Freedom From Functions

Schultz, Don E.
May 2003
Marketing Management;May/Jun2003, Vol. 12 Issue 3, p8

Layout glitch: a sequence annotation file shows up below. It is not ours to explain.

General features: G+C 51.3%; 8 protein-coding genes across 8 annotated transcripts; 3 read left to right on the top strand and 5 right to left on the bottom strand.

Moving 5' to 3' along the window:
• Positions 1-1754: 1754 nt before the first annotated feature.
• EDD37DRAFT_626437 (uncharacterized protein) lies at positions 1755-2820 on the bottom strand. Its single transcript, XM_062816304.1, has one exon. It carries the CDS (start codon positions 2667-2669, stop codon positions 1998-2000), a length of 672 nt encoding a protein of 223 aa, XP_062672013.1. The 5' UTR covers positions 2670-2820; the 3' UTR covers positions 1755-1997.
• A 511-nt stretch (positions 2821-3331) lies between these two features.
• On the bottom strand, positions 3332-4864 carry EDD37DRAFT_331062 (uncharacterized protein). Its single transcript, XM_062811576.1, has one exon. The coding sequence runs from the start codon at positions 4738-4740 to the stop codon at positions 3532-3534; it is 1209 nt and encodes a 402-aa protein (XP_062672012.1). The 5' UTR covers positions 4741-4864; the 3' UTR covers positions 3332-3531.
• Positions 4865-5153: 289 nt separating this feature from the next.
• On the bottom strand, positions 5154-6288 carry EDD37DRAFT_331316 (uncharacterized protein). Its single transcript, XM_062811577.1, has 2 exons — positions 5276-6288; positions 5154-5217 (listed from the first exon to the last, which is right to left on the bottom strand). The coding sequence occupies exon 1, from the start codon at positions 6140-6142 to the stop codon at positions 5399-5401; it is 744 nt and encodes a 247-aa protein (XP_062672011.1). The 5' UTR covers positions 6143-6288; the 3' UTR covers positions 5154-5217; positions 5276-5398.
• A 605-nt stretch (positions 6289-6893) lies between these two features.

This article emphasizes on the development of an effective marketing program. Firms have spent far too much time creating functional activities, codifying functional structures, arguing for functional budgets and expenditures, and embedding functional thinking. Too many organizations are functionalizing their brands and brand initiatives the same way they've functionalized marketing. This functionalization of both brands and marketing is a problem that, given the trajectory of current business activities, will likely only get worse in the future. The problem is that marketing generally has little to do with these critical elements, namely the people who deliver the brand contacts and provide the brand touchpoints. For the most part, today's managers are still trying to organize and manage the firm by putting functional managers into competition for finite resources and challenging functional groups to measure functional returns rather than improve overall processes and systems. They rely instead on short-term thinking and planning, based primarily on incremental returns, rather than longer term programs to build brands and ongoing customer relationships.


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